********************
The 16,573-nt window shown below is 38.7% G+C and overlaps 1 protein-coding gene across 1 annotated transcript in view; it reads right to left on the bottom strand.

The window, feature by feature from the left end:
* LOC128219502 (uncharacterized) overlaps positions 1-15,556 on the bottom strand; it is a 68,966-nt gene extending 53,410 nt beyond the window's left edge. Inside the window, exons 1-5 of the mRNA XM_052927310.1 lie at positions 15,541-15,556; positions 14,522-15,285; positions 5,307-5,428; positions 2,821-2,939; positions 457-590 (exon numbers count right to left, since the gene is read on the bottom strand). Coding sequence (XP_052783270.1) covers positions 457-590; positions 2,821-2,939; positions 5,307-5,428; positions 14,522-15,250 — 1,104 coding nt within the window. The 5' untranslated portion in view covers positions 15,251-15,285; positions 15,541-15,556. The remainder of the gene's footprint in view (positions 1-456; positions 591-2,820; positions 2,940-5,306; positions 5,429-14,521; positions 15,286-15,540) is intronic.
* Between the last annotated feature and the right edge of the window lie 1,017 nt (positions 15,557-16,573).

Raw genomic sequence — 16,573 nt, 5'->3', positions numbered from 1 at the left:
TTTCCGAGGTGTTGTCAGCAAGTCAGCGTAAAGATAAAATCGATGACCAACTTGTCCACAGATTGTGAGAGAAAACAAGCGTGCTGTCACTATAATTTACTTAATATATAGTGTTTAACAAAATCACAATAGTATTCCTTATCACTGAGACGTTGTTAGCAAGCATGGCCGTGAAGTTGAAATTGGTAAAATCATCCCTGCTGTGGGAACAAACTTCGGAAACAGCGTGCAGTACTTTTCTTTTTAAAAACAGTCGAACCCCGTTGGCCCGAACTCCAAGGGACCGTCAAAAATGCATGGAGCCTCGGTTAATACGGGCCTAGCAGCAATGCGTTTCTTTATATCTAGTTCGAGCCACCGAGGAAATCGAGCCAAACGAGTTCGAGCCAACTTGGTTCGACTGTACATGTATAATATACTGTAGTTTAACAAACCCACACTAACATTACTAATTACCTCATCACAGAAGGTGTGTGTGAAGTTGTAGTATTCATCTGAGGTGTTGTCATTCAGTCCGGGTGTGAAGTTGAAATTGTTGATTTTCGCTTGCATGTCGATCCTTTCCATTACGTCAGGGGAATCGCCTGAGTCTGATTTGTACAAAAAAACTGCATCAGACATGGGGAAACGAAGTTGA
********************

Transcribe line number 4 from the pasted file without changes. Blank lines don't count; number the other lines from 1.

* Between the last annotated feature and the right edge of the window lie 1,017 nt (positions 15,557-16,573).